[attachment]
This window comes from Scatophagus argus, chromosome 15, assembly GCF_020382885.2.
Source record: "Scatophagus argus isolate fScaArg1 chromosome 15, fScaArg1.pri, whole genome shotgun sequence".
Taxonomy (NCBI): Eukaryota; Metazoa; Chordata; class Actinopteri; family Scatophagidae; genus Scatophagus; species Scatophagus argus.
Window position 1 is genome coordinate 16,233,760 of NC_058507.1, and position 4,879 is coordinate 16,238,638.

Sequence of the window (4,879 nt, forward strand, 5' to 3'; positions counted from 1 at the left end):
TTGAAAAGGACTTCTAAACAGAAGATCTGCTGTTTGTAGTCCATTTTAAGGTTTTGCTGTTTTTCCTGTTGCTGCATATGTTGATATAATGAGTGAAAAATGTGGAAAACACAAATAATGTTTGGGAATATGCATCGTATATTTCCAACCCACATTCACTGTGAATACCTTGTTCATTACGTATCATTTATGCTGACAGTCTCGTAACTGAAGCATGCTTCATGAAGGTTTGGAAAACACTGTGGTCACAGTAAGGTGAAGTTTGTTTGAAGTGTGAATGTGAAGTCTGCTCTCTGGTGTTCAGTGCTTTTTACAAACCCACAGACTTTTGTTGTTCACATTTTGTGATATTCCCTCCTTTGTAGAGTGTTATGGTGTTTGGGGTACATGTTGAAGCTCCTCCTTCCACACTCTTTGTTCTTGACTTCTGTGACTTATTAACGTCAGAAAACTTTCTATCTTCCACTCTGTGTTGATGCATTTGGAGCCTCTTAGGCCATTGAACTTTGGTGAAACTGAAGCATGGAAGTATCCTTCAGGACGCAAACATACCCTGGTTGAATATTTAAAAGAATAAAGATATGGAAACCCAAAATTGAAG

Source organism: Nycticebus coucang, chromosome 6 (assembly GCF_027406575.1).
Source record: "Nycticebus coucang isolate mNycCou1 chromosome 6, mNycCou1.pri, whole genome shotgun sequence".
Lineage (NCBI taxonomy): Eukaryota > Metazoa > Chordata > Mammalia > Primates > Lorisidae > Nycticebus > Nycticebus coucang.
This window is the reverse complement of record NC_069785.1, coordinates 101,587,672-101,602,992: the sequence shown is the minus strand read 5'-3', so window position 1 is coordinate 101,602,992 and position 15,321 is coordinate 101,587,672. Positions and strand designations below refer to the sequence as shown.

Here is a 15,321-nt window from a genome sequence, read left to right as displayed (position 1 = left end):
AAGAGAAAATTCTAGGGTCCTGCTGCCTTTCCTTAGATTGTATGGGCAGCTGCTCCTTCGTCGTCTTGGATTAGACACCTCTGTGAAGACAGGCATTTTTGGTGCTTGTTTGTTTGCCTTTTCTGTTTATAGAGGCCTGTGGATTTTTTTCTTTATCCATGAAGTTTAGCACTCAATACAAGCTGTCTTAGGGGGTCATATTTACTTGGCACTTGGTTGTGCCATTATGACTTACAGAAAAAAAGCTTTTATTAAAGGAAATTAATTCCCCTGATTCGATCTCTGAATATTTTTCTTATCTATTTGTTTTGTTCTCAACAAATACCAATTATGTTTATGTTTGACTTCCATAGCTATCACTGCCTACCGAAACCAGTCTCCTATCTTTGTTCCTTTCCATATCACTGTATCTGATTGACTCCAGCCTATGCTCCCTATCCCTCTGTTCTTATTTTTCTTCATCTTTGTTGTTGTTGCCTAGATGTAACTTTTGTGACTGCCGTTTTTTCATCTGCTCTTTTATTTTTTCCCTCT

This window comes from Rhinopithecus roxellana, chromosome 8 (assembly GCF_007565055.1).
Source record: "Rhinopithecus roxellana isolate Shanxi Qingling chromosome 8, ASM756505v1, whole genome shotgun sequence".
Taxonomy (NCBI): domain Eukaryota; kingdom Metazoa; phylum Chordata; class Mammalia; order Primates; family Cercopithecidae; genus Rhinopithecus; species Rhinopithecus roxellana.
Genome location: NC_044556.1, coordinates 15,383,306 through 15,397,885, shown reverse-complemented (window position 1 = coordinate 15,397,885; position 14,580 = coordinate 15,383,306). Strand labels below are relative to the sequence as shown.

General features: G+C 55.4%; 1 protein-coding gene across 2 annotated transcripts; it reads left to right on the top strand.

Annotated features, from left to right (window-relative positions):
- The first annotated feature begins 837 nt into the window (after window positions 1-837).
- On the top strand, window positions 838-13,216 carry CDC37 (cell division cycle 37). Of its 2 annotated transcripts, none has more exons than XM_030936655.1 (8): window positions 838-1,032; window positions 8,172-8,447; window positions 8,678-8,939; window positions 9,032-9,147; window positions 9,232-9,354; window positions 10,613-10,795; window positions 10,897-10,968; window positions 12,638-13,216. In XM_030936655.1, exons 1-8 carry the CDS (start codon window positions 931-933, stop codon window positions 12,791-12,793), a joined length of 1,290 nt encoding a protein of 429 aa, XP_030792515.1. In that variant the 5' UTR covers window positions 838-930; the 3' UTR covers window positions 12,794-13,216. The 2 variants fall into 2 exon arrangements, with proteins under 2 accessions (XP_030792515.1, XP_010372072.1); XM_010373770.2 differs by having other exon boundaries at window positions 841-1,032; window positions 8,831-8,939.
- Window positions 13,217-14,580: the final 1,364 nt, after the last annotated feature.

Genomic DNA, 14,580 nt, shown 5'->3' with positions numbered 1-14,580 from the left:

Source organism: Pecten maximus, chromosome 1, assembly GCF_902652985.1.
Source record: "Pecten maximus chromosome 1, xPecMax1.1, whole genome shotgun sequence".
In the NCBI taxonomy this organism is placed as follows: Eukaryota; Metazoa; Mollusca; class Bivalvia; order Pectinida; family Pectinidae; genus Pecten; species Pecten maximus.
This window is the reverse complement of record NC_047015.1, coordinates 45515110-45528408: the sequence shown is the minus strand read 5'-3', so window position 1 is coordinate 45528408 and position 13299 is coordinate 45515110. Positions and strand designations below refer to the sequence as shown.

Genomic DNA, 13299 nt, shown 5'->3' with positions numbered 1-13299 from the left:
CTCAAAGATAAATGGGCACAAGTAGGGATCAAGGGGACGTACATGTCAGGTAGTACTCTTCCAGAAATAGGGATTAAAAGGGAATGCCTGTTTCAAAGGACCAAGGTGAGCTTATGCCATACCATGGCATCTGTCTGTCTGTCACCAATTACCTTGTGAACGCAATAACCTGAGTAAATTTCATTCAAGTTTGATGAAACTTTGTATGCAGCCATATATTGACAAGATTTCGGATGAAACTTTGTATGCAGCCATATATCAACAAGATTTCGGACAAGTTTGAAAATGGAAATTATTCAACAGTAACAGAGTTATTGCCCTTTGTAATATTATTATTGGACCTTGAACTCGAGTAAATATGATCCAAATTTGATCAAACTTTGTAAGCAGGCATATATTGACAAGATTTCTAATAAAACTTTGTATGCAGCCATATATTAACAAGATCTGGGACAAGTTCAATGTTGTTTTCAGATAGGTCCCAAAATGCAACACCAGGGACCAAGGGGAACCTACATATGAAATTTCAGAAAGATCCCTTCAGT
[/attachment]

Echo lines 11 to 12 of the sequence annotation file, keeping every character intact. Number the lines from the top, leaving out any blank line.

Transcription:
Here is a 15,321-nt window from a genome sequence, read left to right as displayed (position 1 = left end):
AAGAGAAAATTCTAGGGTCCTGCTGCCTTTCCTTAGATTGTATGGGCAGCTGCTCCTTCGTCGTCTTGGATTAGACACCTCTGTGAAGACAGGCATTTTTGGTGCTTGTTTGTTTGCCTTTTCTGTTTATAGAGGCCTGTGGATTTTTTTCTTTATCCATGAAGTTTAGCACTCAATACAAGCTGTCTTAGGGGGTCATATTTACTTGGCACTTGGTTGTGCCATTATGACTTACAGAAAAAAAGCTTTTATTAAAGGAAATTAATTCCCCTGATTCGATCTCTGAATATTTTTCTTATCTATTTGTTTTGTTCTCAACAAATACCAATTATGTTTATGTTTGACTTCCATAGCTATCACTGCCTACCGAAACCAGTCTCCTATCTTTGTTCCTTTCCATATCACTGTATCTGATTGACTCCAGCCTATGCTCCCTATCCCTCTGTTCTTATTTTTCTTCATCTTTGTTGTTGTTGCCTAGATGTAACTTTTGTGACTGCCGTTTTTTCATCTGCTCTTTTATTTTTTCCCTCT